What is Neurodiversity?
Our Alderley North Brisbane Clinical Lead Speech Pathologist, Emma Lefever, talks Neurodiversity this Neurodiversity week!
Neurodiversity week is here (13-19 March 2023); but just what is ‘Neurodiversity’ and why is it such a big thing?
Before we get into neurodiversity, we first need to understand what neurodivergent and neurotypical means.
When it comes down to it, being neurodivergent means thinking and perceiving in a different way. It is often used as an umbrella term for a variety of different diagnoses and labels such as Autism Spectrum D (ASD), Attention Deficit Hyperactivity Disorder (ADHD), Dyslexia and Dyspraxia to name some. With that in mind, being ‘neurotypical’ therefore applies to individuals that think and feel in the way perceived to be ‘the norm’ by the general population.
It is important to understand that one is not better than the other. It is not better to be neurotypical or neurodivergent; they are simply different ways that different people view and relate to the world.
This is what neurodiversity is – the idea that people experience and interact with the world around them in many different ways. There is no one “right” way of thinking, learning, and behaving, and these differences are not viewed as deficits.
A neurodiverse group will have both neurodivergent and neurotypical individuals. Neurodiversity honours both neurotypical (our ‘typical thinkers’) and neurodivergent (those who think differently to everyone else) individuals.
Why is neurodiversity such a big thing?
Because it not only includes individuals that are neurotypical but includes, accepts and honours those who are neurodivergent – who think and see the world differently.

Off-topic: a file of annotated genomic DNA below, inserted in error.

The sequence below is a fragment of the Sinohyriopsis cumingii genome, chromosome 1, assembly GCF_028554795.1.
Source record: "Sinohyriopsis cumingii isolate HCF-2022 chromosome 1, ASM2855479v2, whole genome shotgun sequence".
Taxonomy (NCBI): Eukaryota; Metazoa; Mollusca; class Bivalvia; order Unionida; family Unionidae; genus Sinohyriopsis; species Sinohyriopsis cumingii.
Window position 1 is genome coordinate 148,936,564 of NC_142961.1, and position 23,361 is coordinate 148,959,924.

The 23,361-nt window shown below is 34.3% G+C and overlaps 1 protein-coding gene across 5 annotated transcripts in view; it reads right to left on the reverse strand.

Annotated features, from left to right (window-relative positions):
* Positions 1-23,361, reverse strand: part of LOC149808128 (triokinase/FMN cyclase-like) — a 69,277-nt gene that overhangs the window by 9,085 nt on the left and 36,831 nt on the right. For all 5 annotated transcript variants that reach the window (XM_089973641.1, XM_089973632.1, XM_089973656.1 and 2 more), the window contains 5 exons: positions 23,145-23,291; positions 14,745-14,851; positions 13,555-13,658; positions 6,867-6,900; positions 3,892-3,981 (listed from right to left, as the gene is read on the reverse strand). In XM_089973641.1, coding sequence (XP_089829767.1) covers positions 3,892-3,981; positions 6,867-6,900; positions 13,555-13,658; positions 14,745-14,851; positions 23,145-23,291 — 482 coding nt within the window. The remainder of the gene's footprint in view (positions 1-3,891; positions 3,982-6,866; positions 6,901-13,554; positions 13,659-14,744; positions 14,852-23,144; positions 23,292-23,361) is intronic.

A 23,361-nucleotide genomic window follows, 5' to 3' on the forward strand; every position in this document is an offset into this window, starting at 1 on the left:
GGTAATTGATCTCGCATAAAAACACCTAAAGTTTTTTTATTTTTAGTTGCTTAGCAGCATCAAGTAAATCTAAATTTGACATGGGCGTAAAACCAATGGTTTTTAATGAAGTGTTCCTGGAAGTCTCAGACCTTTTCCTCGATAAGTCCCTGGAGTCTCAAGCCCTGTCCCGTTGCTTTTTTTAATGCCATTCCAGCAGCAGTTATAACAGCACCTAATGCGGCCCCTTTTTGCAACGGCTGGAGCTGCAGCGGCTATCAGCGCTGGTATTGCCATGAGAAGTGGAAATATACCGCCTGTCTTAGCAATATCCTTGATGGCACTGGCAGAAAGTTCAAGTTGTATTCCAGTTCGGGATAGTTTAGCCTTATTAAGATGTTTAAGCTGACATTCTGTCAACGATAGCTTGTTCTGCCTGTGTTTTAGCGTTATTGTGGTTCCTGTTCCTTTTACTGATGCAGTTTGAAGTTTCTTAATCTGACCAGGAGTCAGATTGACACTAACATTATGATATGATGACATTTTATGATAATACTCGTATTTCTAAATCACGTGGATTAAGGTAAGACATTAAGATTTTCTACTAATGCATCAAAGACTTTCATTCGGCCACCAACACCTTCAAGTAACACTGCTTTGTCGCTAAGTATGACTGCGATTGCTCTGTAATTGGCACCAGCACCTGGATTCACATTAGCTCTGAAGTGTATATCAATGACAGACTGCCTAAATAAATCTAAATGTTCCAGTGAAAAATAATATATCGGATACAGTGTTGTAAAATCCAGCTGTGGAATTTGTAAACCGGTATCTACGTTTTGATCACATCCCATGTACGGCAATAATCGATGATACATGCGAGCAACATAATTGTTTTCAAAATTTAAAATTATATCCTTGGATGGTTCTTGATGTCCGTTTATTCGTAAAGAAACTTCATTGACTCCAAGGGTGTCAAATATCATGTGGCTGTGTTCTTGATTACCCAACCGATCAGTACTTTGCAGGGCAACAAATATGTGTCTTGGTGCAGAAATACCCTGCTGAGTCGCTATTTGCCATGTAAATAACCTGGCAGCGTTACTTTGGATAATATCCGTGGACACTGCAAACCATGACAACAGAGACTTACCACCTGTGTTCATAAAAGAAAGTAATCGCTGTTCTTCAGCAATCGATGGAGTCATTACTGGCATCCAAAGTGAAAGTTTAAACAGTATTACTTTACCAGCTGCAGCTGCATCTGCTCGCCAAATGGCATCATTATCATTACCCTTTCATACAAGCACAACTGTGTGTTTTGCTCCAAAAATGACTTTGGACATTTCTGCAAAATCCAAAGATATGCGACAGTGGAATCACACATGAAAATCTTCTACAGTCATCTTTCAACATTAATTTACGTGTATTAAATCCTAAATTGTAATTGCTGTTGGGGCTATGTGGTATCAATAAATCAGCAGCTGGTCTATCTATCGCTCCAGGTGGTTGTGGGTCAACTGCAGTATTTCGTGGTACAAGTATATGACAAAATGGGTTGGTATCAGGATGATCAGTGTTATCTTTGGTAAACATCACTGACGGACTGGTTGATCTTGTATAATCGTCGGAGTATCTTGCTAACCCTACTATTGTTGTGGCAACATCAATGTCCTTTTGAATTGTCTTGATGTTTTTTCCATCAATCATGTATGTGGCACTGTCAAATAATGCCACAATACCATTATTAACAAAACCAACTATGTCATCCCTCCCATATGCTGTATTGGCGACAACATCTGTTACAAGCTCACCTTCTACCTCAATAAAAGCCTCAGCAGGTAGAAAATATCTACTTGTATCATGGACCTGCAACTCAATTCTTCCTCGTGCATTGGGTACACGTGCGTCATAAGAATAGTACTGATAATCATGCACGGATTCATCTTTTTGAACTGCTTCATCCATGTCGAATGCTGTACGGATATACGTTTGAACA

So what next?
The main thing to keep in mind is to celebrate, support and welcome all individuals, their ideas, their differences and their strengths.
Some other ways you can consider the individual:
- Allow yourself to be led by the individual in terms of their preferences
- Adjust the environment to suit the individual. – Quite often, the environment we are asking them to conform to is not conducive for individuals who are neurodivergent.
- Consider the individuals’ sensory needs
- Provide a quiet area/break out area in case the individual needs time to regulate by themselves
- Avoid the use of ‘no’ or need to use ‘no’
- Ensure every individual has a means to communicate
- Take note of behaviours – every behaviour is an attempt at communication. Accept and honour the communication attempt and work together to determine the message/meaning and what the unmet need may be.
Neurodiverse affirming practice is an emerging area and an area that we at Cooee are passionate about supporting. If you would like any other information about neurodiversity, please get in contact either via our website – www.cooeespeech.com.au ; our socials @cooeespeech or you can contact us at the clinic on 3265 4495 or via email at [email protected]
Speech Pathologist & Clinical Lead